Beauty Blogger Laura Lee Apologizes After Racist Tweets from 2012 Resurface
YouTube beauty vlogger Laura Lee is facing serious repercussions after racist tweets she posted several years ago resurfaced.
Fans found several old tweets posted on Lee’s Twitter account in 2012 that are causing an uproar in the beauty community. Lee has admitted to posting the offensive tweets as well as several fat-shaming tweets in 2013, all of which have since been deleted from her account. (Lee did not immediately respond to PEOPLE’s request for a comment.)
The Alabama-native makeup guru posted a lengthy apology on Twitter on Aug. 13 for her “insensitive” and “inexcusable” tweets.
“I want to deeply apologize for comments of mine that recently surfaced from six years ago. The insensitive retweet and tweets I made are inexcusable and I apologize from the bottom of my heart to anyone affected by them,” she wrote.
“I deactivated my Twitter last night because I was mad at myself for the ignorant tweets that I made back in 2012. That girl who tweeted that isn’t who I am today. I now understand the seriousness behind those tweets,” the 29 year old continued. “Those tweets aren’t humorous in any way to me today and I am truly sorry to everyone I have hurt and offended. I feel so disgusted about this and want you to know from the bottom of my heart I am incredibly grateful for this community.”
“Social media has taught me so much about the injustice, bullying, and inequality people face daily. I’m at a place of more understanding now, but there’s always room for me to learn and grow. I’m thankful for my subscribers, this community and my husband who all continue to help me on that journey.”
“With this all in mind, I want to make sure that I’m not only apologizing for my words but following up with action. I want to make sure ignorance like this is being left in the past not just for me, but for everyone. With that, I will be focusing on getting involved with foundations that focus on educating the importance of equality and social justice. These ‘jokes’ relate to awful realities so many people face and I want to work with organizations focusing on changing that. I have a few in mind, but if you all have any to recommend, I am all ears and would love to hear what organizations you all love and support.”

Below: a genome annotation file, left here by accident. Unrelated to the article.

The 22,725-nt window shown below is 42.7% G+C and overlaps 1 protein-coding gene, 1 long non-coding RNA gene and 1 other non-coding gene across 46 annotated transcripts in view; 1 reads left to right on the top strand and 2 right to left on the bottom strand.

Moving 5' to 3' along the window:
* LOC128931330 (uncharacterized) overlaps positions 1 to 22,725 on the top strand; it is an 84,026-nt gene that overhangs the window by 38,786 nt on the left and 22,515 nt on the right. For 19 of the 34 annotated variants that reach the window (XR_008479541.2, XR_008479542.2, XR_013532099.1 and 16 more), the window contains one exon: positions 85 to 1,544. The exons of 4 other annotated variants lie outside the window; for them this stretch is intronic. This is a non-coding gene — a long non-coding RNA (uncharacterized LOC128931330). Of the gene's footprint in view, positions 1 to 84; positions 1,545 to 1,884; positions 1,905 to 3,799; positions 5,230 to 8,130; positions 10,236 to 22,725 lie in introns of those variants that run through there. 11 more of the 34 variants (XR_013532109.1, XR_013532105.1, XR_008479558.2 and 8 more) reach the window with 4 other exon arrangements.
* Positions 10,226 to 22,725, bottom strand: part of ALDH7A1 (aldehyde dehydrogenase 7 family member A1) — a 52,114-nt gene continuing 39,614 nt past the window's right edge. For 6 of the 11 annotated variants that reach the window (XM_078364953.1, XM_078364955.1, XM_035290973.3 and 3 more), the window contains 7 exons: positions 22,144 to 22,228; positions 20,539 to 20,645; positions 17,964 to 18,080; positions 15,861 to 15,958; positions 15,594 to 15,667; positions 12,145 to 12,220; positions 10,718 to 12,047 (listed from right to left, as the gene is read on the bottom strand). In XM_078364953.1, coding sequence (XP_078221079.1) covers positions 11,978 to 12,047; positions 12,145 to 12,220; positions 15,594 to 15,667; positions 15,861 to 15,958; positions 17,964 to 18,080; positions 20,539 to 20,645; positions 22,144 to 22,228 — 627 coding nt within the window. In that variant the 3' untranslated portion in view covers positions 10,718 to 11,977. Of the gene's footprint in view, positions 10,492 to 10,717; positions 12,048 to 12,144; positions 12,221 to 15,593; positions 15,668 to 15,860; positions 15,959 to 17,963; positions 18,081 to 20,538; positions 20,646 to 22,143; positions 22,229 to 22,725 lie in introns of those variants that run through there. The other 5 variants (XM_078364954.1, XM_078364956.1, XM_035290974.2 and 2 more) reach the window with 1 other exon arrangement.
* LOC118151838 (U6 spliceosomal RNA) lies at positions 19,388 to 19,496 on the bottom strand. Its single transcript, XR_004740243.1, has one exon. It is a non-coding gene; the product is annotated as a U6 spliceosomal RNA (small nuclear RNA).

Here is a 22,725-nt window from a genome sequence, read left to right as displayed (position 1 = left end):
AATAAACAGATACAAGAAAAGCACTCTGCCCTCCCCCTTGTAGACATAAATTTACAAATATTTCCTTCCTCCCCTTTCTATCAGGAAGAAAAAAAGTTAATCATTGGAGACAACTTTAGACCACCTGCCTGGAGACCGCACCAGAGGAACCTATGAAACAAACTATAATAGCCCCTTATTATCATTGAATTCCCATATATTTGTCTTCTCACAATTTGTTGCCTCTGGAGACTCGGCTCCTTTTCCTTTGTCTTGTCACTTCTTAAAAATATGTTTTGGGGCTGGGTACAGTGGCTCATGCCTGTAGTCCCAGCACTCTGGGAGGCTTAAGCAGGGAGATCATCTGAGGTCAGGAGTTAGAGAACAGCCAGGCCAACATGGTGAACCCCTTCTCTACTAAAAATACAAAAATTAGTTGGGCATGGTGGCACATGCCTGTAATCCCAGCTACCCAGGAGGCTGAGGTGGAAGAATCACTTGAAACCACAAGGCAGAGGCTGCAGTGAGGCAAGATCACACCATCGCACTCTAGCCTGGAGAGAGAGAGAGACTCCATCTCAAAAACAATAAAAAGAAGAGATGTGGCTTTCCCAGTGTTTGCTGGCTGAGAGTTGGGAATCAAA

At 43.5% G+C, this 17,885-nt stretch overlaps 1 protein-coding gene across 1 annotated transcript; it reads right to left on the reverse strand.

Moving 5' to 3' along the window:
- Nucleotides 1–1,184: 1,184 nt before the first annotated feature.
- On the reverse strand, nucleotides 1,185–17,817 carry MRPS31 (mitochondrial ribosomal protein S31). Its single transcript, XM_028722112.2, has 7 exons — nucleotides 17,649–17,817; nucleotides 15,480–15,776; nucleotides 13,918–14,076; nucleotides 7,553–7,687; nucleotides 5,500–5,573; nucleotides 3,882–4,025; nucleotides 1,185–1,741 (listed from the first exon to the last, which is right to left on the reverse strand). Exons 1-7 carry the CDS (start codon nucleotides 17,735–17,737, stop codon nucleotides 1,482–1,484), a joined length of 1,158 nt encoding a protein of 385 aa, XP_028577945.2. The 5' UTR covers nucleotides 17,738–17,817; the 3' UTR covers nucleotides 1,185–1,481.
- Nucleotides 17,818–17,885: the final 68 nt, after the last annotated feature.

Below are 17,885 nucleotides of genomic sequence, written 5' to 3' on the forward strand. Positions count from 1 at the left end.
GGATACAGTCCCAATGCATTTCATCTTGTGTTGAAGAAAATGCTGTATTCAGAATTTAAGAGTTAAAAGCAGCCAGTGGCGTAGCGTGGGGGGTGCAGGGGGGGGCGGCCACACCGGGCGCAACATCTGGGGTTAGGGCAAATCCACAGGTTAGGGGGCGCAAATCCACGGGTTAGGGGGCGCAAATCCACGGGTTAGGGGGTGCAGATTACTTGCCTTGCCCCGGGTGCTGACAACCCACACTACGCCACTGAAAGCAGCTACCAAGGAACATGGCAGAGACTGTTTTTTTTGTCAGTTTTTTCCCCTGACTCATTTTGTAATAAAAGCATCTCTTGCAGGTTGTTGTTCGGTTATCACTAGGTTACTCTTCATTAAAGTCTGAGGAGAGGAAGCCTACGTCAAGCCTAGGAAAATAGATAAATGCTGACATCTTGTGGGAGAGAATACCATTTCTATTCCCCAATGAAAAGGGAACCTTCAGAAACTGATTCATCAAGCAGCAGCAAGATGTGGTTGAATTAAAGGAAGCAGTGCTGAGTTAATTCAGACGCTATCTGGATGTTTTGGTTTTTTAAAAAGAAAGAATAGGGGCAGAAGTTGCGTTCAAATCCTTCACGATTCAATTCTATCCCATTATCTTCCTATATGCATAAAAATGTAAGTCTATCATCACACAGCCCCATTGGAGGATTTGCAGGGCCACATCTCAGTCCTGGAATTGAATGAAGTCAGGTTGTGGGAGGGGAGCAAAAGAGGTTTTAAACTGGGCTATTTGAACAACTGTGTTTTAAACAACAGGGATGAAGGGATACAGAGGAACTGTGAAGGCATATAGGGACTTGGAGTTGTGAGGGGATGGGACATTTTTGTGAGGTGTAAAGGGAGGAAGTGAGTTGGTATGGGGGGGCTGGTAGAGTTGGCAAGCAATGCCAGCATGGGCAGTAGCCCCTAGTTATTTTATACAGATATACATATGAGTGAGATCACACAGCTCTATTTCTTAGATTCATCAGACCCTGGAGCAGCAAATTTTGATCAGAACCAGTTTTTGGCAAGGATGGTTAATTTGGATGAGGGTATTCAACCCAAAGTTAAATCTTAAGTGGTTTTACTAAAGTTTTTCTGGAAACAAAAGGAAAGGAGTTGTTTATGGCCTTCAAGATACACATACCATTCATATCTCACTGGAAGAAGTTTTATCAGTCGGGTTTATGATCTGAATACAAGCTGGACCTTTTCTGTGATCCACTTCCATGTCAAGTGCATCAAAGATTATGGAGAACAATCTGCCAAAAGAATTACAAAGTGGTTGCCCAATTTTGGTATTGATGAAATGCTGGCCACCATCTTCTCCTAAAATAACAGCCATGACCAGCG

She ended her apology by saying, “Personally, I will continue to work on myself. I am not perfect, but I know I am better than this. I’m holding myself and my actions accountable – to use this as a learning moment. I sincerely apologize to you all and I hope with time, I am able to earn your respect back.”
Following her Twitter apology, Lee continued to face massive backlash, so she shared a five minute video on YouTube titled, “My Apology,” which has since gained more than 7.5 million views.
In the video, Lee breaks down sobbing saying she has “no excuses” for what she did and hopes to prove to her subscribers that she is “not that girl.” The beauty guru also begged fans to “please just hate me” and not attack her family, after people starting coming after her mother and niece, she says.
Through tears, she says, “People have called my mother and threatened to kill her. They have gotten her phone number. They attacked a child, my 14-year-old niece, attacked her. And I ask you this please, let this be me. Let this be about me. It’s not about my family. It’s about me. It is not about anyone else. This is my sorry.”
Since the scandal, Lee has lost over 400,000 YouTube subscribers, according to SocialBlade, a website which measures social media growth.
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Amid the drama, Lee, who started her own makeup company Laura Lee Los Angeles, has lost nearly all of her brand sponsorships, including a major deal with Ulta.
“We have decided not to move forward with the launch of Laura Lee Los Angeles. Ulta Beauty values equality and inclusivity in all that we do,” an Ulta spokesperson tells PEOPLE in an official statement.
Beauty subscription service Boxycharm, which has collaborated with Lee in the past, also cut ties with Lee. The company’s CEO Yosef Martin made an official statement on the brand’s Facebook page.
“Absolutely we do not support that. We do not, we do not understand how someone can tweet something like this. This is a very disturbing tweet. We are against anything like that,” Martin said.
DIFF Eyewear removed its sunglasses collaboration with Lee, which launched in June, from its website (PEOPLE has reached out to DIFF for comment).
Lee has also worked with Morphe cosmetics for years, but she is no longer listed under the brand’s “Extended Family” tab on its website. (Interestingly, Jeffree Star, who faced a racism scandal of his own in 2017, still appears on the drop-down.) “Lee’s Favorites Brush Collection” also appears to have been taken down from the company’s site.